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Feminist Fantasy to Add to Your Shelf


Feminist Fantasy to Add to Your Shelf

feminist fantasy suggestions from feminist book club

Overview

With its origins in the 19th century, fantasy as a genre has traditionally been dominated by white male authors: George MacDonald wrote the first known modern fantasy novel in 1858, and J.R.R. Tolkien is credited as writing the first high fantasy with The Lord of the Rings in the mid-1950s. Over the years, and in many of fantasy’s subgenres like high fantasy/sword & sorcery, white male authors have enjoyed more exposure than women and BIPOC authors have; although women and BIPOC authors have heavily influenced the genre as a whole.  While marginalized authors have been writing fantasy since the start, it seems like more and more have been writing in recent years, especially in the young adult fantasy genre. 

In the name of diversifying the fantasy section of our shelves, here are some titles where women and marginalized groups are centered, have all the agency and space to make mistakes, and also save the day (sometimes). As feminists in our daily lives, we wish and fight for the downfall of the patriarchy in hope of a better world; these feminist fantasy books have already re-imagined new worlds for us. In these stories, patriarchies are smashed, the gender binary is non-existent, and people take care of each other. I wouldn’t mind living in (some of) these books for awhile. 

Black Sun by Rebecca Roanhorse

Black Sun (Between Earth and Sky): Roanhorse, Rebecca: 9781534437678:  Amazon.com: Books

Black Sun is an epic fantasy is teeming with diverse characters and identities. Black Sun takes place in a carefully-crafted world where an eclipse is near. With multiple perspectives narrating, and a building sense of impending doom, it is so easy to get lost in and fly through this story. I’m really looking forward to book two! We’ve given a lot of love to Black Sun before and with good reason, you can find my earlier review here and Renee’s interview with the author here.

CW: Abuse, Homophobia, Ableism.

Ninth House by Leigh Bardugo

Amazon.com: Ninth House (Alex Stern) (9781250313072): Bardugo, Leigh: Books

It seems that readers either love or hate Ninth House, which is understandable because the main character Alex Stern is a traditionally ‘unlikable’ character. Her choices don’t always make sense. She’s pulled into an unfamiliar world and struggles within it, but refuses to be silenced or to ultimately fit in a place that wasn’t designed for her. She identifies with and fights for victims. Not every feminist hero will follow a traditional trajectory, and sometimes the only goal is not to save the day, but to survive. And that is more than enough.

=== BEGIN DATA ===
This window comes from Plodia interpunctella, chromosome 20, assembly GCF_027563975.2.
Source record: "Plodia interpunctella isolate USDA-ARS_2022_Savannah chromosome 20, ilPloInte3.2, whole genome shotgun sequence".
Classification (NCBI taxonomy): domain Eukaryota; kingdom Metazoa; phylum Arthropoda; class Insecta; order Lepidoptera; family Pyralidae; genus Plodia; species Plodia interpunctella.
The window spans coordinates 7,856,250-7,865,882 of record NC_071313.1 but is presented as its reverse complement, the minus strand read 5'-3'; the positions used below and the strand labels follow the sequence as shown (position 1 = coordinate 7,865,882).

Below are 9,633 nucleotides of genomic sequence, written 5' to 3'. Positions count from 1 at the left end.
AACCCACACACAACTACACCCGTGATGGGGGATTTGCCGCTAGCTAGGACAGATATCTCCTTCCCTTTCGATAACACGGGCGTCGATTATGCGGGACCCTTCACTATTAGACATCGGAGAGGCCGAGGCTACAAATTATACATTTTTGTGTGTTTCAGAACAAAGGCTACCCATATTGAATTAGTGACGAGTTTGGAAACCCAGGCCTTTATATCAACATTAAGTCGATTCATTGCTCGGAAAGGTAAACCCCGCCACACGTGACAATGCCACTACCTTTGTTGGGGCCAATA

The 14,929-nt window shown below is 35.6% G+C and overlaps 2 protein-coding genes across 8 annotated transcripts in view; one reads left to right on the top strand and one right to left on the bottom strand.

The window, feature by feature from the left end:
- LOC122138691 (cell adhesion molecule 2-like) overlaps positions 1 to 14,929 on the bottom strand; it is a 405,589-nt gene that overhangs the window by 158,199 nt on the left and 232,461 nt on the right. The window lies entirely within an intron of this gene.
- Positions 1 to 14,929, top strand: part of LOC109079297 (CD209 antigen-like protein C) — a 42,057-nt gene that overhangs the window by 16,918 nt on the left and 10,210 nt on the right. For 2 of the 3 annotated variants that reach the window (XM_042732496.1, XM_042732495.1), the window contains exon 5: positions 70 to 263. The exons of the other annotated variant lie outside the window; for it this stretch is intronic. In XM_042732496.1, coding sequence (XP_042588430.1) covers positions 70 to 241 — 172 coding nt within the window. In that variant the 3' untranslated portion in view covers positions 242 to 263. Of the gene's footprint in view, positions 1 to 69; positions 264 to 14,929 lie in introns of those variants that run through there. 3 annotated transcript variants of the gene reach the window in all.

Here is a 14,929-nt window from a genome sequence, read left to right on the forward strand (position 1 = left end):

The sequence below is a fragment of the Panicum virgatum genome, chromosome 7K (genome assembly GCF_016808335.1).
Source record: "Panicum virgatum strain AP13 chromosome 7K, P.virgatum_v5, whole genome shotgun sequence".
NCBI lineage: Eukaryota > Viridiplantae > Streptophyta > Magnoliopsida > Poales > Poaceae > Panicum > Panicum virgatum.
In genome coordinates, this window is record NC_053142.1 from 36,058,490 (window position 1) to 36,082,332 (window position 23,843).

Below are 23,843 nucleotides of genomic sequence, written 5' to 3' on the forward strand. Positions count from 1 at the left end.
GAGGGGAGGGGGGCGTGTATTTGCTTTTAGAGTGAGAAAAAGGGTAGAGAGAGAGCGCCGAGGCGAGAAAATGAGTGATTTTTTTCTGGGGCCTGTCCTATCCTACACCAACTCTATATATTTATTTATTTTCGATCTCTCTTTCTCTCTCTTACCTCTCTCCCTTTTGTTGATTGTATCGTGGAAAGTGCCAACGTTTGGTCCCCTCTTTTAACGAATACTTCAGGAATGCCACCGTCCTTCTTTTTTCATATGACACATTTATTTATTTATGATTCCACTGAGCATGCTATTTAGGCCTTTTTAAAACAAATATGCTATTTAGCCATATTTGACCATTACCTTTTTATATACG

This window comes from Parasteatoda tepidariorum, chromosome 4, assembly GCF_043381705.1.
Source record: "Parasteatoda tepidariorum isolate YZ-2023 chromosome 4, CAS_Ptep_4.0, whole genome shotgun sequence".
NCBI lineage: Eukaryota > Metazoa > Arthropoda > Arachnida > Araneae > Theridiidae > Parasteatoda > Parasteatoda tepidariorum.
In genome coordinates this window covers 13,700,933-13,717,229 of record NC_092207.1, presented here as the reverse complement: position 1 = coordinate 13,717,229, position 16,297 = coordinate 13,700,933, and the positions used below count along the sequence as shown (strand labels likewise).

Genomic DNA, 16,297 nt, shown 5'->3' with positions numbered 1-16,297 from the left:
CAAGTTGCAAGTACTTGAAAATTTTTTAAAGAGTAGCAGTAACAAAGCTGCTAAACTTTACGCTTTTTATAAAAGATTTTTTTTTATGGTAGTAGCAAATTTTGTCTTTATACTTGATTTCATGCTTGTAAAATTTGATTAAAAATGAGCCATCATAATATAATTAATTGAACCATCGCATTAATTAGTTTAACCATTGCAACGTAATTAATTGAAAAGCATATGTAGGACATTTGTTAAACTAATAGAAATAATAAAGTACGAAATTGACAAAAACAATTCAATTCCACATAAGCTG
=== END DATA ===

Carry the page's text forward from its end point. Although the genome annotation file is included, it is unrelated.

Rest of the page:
CW: Drug Use, Overdose, Loss of a Loved One, Rape. 

Girls of Paper and Fire by Natasha Ngan

Book review: Girls of Paper and Fire, by Natasha Ngan | GLBT Reviews

Girls of Paper and Fire features young women who are forced into docility and obedience by a patriarchal society. Despite this, they fight back in more ways than one. This high feminist fantasy featuring LGBTQ+ characters is full of violence and hardship, but also sweetness and hope.  

CW: Rape, Attempted Rape, Violence, Loss of a Loved One.

The Wolf of Oren-Yaro by K.S. Villoso

The Wolf of Oren-Yaro by K.S. Villoso

Based on Filipino culture and myth, The Wolf of Oren-Yaro is the first of the Chronicles of the Bitch Queen trilogy. The story follows Queen Talyien, who is pushed into a dire situation that only she can fight her way out of. It involves a voyage, betrayal, and a strong-willed heroine, key elements of a successful epic fantasy. 

CW: Attempted Sexual Assault, Mention of Pedophilia, Mention of Suicide. 

The Never Tilting World by Rin Chupeco

Amazon.com: The Never Tilting World (Never Tilting World, 1)  (9780062821799): Chupeco, Rin: Books

The Never Tilting World is pitched to readers as Frozen meets Mad Max— what more do you need? But seriously, two twin goddesses live completely different lives away from each other, and keep their daughters apart, all while fueling secrets about their family’s past. There is betrayal and treacherous journeys in an attempt to heal a broken world. Yes, please. 

CW: Mention of Sexual Assault, War Themes.

The Hundred Thousand Kingdoms by N.K. Jemisin

Rachel (Canada)'s review of The Hundred Thousand Kingdoms

There is no feminist fantasy list without N.K. Jemisin, obviously. She has imagined and created worlds that expand our understanding of what is and what could be. Published in 2010, The Hundred Thousand Kingdoms is her debut novel, and the first in her Inheritance trilogy. We follow Yeine, a young woman who must overcome a three-way power struggle to ensure her inheritance as an Arameri family ruler. Apparently, there is murder and mythology involved, so if you’re into that, definitely pick this one up.

CW: Body Horror, Incest, Rape.

Nina Garcia is a reader, reviewer, and devoted coffee drinker from Texas. When she’s not reading or watching Netflix, she is working on writing projects, including a middle grade novel. Favorite genres: anti-racist and intersectional feminist non-fiction, science fiction, horror, and contemporary with elements of fantasy.

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